Ep. 96: Sohaib Sultan
Sohaib N. Sultan is the first full-time Muslim Life Coordinator and Chaplain at Princeton University. Imam Sultan is a graduate of the Hartford Theological Seminary, and the author of The Koran for Dummies (2004), The Qur’an and Sayings of Prophet Muhammad: Selection Annotated and Explained (2007). He is a public lecturer and writer on Islam, Muslim culture and Muslim-Western relations and occasionally blogs on the Huffington Post Religion section.
Understanding the Muslim Mind
If we could take all of Islamic intellectual history, what sort of patterns and principles could we deduce? More importantly, if we found someone who actually knew all this information, what would they look like, think like, talk like, etc.?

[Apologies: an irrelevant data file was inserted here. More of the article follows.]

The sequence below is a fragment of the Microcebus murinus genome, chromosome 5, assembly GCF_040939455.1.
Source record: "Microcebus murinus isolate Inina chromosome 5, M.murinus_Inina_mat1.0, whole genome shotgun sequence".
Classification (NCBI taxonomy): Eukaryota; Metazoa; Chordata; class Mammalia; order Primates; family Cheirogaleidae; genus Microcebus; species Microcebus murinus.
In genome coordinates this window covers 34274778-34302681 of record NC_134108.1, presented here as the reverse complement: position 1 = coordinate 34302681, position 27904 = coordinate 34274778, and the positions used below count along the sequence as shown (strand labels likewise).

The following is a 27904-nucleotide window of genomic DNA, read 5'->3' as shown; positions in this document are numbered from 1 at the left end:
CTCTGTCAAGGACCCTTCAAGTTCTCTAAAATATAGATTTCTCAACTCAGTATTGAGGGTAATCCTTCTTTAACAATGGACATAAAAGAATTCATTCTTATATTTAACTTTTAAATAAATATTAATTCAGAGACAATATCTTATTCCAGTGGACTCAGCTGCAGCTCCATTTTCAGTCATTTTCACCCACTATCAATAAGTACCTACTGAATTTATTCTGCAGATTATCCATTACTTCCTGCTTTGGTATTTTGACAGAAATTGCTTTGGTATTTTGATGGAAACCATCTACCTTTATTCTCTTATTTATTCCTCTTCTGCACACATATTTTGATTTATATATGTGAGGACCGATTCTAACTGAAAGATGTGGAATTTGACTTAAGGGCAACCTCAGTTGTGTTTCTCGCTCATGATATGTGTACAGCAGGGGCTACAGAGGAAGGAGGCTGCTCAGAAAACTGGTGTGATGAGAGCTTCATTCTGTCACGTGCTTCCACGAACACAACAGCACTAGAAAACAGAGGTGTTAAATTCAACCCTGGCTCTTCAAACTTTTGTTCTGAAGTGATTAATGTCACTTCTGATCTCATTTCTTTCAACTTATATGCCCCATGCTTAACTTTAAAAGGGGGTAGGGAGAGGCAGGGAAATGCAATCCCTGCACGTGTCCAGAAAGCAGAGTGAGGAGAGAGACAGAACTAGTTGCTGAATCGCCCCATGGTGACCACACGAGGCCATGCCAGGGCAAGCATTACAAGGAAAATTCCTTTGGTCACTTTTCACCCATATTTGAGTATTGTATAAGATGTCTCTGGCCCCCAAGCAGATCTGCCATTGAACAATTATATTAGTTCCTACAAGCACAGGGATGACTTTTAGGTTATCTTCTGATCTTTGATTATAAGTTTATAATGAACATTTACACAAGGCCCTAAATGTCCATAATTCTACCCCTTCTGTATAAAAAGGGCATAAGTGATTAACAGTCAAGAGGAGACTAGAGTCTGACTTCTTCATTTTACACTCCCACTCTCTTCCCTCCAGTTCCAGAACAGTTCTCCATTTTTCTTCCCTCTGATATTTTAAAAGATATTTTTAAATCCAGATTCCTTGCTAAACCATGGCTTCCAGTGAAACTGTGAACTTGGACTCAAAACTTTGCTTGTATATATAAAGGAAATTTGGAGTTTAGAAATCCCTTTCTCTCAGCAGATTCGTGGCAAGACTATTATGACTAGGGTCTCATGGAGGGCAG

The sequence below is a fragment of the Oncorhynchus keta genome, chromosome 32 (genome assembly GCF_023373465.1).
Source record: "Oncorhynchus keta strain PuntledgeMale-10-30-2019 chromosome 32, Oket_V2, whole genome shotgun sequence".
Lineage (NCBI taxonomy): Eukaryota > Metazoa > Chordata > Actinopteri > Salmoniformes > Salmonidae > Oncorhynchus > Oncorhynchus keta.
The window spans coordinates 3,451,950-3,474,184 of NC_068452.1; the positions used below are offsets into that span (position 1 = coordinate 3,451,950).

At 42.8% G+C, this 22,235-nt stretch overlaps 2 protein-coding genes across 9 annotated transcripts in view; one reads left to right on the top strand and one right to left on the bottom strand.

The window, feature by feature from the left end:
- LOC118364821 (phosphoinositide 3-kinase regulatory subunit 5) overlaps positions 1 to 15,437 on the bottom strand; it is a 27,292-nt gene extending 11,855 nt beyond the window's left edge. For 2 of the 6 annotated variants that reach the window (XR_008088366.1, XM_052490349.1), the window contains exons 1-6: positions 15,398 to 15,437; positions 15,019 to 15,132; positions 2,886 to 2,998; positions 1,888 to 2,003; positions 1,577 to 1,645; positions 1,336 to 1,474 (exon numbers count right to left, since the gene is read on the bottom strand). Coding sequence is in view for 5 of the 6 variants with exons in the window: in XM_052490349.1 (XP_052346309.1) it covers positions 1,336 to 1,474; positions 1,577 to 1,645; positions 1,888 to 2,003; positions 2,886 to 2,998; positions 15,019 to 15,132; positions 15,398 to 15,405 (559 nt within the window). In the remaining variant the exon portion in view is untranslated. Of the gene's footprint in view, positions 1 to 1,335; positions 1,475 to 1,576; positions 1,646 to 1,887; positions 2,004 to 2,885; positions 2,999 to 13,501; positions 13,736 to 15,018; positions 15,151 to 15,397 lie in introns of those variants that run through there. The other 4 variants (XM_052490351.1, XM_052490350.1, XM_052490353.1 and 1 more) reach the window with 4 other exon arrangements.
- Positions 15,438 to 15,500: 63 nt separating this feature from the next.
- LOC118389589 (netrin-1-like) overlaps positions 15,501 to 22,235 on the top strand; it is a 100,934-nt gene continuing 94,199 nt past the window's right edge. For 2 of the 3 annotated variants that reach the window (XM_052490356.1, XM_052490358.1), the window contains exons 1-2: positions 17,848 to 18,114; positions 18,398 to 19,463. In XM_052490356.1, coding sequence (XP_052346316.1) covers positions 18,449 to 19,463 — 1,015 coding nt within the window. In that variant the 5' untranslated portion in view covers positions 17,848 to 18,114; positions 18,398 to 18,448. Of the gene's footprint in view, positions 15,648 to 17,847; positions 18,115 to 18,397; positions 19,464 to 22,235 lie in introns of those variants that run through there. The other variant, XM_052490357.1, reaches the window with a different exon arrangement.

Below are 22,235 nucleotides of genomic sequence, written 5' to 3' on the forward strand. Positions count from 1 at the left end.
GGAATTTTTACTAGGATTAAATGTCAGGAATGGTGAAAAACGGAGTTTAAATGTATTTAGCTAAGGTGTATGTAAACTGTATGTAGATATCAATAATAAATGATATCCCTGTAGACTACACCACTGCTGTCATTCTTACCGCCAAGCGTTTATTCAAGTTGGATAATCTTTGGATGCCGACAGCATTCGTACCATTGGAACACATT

A citizen of a Western republic or commonwealth nation is familiar with the concept of having their voice count. From a young age it is ingrained into us that without having our voices heard, our rights will be trampled upon and that we have a civic obligation to vote and actively participate in the political process. This type of rhetoric might be even more common if, like me, you are part of a minority community. However, this concept is not 100% accurate. In fact, it’s a common misconception that Westerners, both minorities and majorities alike, have regarding their government. Our individual voices really don’t count for much because there are existing political superstructures that control the political process. Maybe our voices can count within these superstructures if they are numerous enough. However, to get to that point you have to compromise so much that by the time you have a critical mass of voices within an existing superstructure, your individual opinion is lost in the new majority. If you don’t believe me, read this Princeton study that demonstrates that the Unites States is no longer, by definition, a democracy.MORE